The other part was a barrage against “Featurism”. Among its earliest manifestations had been in 1950 as plants on park benches in Prahran were repainted in alternating red, blue, green and yellow. This innovation invaded domestic gardens as pergola beams flowered in different pastels.
Boyd identified Featurism as more than
a decorative technique, it starts in concepts and extends upward through the parts of the numerous trimmings. It may be defined as the subordination of the essential whole and the accentuation of selected separate features. The Featurist is not prepared to consider the simple proposition that no object which is true to its own nature needs cosmetics.
Elsewhere, he saw Featurism as only “skin deep”. His ready phrase-making contributed to this want of precision.
Boyd found “Featurism” easier to describe than define, as in this depiction of a suburban house with
the living room thrust forward as a feature of the façade, a wide picture window as a feature of the projecting wall, a pretty statuette as a feature in the picture window, a feature wall of vertical boards inside the featured living-room, a wrought-iron bracket holding a pink ceramic wall vase as a feature of the feature wall, a nice red flower as a feature in the vase.
Featurism differed from Bavarian Baroque, with its cream-cake layering of gilt and curlicues, because those excesses remained true to their inspiration, whereas Featurism had no consistency. Featurism was not the kitsch that New York critic Clement Greenberg had excoriated in 1939. Many of the items used as Features were kitsch, but it was their juxtaposition that created Featurism.
Nor did Featurism establish its own style. It could appear in Georgian or Functionalist setting. As an instance of the latter, the crowning jewel of Australian Featurism was Wilson Hall at the University of Melbourne, which opened in 1956. Its designers had elevated “features into the major emotional role”, jettisoning every element essential to modern architecture in order to secure popular acclaim. The sculptured mural above the stage was a mammoth piece of costume jewelry to vanquish the “frightening honesty of the blank wall”.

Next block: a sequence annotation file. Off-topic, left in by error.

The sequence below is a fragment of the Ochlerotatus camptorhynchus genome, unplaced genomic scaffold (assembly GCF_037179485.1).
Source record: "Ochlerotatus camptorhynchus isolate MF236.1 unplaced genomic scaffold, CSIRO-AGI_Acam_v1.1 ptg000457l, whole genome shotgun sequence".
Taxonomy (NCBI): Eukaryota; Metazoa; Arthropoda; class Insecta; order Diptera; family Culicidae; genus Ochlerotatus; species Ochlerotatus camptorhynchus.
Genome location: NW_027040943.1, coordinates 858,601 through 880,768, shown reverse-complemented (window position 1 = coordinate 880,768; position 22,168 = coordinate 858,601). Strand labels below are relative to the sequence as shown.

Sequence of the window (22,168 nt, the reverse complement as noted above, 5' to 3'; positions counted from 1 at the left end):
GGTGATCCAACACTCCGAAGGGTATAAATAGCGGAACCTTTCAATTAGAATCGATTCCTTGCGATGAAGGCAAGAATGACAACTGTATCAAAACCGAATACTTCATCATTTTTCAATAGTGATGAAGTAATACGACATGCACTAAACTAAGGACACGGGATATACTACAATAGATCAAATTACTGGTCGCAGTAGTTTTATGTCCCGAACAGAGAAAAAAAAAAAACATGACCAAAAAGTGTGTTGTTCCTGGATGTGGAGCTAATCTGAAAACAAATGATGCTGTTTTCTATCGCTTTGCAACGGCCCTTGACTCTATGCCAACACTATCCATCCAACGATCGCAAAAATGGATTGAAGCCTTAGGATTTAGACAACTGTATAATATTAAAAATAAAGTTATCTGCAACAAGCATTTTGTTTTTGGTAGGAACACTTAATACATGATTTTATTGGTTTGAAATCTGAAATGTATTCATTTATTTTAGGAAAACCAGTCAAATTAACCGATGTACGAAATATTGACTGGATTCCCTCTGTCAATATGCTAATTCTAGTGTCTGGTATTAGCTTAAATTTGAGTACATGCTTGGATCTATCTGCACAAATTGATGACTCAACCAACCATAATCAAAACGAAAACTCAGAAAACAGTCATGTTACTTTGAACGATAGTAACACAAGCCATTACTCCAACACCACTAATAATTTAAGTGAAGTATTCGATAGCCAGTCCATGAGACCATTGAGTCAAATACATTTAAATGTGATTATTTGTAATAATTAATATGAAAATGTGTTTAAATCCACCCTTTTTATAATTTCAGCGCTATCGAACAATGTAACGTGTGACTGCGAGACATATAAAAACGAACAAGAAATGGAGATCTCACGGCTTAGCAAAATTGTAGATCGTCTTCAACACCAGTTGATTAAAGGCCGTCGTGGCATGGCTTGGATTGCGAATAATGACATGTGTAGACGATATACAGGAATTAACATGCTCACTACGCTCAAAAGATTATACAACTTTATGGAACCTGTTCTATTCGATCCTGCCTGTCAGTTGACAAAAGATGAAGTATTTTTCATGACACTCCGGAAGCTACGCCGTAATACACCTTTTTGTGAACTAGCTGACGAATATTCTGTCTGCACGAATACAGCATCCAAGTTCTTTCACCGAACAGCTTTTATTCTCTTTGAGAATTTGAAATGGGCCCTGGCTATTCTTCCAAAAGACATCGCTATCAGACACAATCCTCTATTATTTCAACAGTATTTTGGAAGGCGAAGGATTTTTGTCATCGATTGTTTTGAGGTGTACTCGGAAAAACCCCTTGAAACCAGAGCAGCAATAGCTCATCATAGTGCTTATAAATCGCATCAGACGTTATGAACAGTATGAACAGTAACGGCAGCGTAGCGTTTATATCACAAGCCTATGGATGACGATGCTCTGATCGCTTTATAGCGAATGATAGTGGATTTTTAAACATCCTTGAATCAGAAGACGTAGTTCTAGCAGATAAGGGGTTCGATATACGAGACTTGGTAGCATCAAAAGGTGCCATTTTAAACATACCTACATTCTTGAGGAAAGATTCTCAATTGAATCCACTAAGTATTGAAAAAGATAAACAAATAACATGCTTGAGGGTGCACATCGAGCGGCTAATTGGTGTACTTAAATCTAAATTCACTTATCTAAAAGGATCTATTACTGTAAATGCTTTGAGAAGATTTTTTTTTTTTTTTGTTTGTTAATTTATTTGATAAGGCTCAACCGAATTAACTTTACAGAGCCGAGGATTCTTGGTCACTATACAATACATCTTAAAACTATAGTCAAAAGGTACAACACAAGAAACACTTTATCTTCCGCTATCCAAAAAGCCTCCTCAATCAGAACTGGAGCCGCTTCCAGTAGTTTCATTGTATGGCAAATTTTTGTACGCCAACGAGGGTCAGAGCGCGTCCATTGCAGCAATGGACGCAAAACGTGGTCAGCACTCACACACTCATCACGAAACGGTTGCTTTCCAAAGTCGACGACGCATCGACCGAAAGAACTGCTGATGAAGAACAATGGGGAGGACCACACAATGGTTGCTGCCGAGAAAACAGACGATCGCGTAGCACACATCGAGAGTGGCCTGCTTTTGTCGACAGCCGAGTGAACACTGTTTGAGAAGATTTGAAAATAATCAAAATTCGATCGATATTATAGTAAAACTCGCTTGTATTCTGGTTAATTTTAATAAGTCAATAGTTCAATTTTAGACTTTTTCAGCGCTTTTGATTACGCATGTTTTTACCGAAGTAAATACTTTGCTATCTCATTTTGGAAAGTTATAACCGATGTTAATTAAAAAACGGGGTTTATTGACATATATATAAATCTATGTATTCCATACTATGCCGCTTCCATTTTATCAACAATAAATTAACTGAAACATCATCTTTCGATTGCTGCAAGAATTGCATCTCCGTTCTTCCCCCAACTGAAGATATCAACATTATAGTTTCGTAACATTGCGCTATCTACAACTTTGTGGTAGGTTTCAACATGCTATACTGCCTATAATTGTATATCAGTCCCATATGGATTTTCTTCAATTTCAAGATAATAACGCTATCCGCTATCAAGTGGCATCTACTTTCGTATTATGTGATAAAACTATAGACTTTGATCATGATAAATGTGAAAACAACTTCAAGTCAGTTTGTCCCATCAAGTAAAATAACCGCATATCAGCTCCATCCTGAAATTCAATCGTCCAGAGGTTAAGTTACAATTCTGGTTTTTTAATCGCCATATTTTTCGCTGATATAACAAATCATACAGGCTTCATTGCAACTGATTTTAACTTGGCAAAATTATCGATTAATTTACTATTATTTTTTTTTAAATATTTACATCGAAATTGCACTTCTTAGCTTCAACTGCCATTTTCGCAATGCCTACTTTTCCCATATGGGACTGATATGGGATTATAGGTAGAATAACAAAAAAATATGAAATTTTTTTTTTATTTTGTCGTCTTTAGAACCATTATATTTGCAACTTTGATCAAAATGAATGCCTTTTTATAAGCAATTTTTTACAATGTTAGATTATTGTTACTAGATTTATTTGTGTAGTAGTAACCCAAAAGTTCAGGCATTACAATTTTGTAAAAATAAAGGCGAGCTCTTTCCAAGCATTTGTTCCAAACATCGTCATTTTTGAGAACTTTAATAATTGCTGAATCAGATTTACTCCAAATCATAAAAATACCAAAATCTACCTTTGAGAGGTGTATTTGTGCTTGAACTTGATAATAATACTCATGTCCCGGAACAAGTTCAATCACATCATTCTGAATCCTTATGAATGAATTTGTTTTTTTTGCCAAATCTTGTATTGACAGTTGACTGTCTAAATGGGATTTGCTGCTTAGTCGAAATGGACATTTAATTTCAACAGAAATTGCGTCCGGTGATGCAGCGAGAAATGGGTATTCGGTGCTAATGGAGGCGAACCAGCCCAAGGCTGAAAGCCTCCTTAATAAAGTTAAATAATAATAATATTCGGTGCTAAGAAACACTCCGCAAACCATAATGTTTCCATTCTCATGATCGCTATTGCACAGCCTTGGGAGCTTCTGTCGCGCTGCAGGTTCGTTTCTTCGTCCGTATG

Hence, the bright idea of a local councilor and the supineness of the city’s leading architects were of a piece.
Paint and plastic supplied the media for a do-it-yourself Featurism built on colour, and more colours..
The value of paint production increased fivefold in the decade to 1956. Manufacturers expanded their paint charts from six to sixty hues, advising hardware stores: “Don’t sell paint, sell colour”. Boyd recognised that “Multi-colouring ensured the opening of a profitable number of partly-required tins”. Women’s magazines sold faith in paint; the family that paints together, sticks together.
The other factor was plastic. From the late 1930s, the chemical giants could make plastics with an even spread of colour, unlike the marbled effects associated with Bakelite. By the early Fifties a simpler and cheaper method produced practically all known colours. “Plastics are Paint and Paint is Plastics”, proclaimed the hardware industry. Kitchen utensils were cheap enough to throw out for a quick colour change. “Pretty Polly” became sales talk for Polystyrene. Laminex made its first sheets of decorative board in 1946 to revolutionise furniture trade, even before doubling its colour range in 1955.
In trying to deduce why Featurism was more rampant in Australia than in the other booming economies, Boyd fell back on the immigrants’ hatred of the landscape, the settlers’ need to block out its dead heart and to escape its vastness. “The greater and fiercer the natural background, the prettier and pettier the artificial foreground”. He himself enjoyed Australia’s natural barrenness more than its built environments, though he had a soft spot for the coherence that galvanised iron roofs gave to Alice Springs.
Boyd concentrated his fusillade against domestic architecture because office blocks were only getting underway, though they provided horrors enough. He favoured the brutalism of rough concrete finishes as an antidote to Featurism. Indeed, cityscapes were blighted by allowing anyone to build anything anywhere. “A modernistic folly in multi-colored brickwork may sit next door to a prim Georgian mansionette on one side and a sensitive work of architectural exploration the other”, he bemoaned. Allans new music store in 1956 was clean-lined but its position by the Block Arcade turned “the heart of Collins Street” into a Featurist shocker.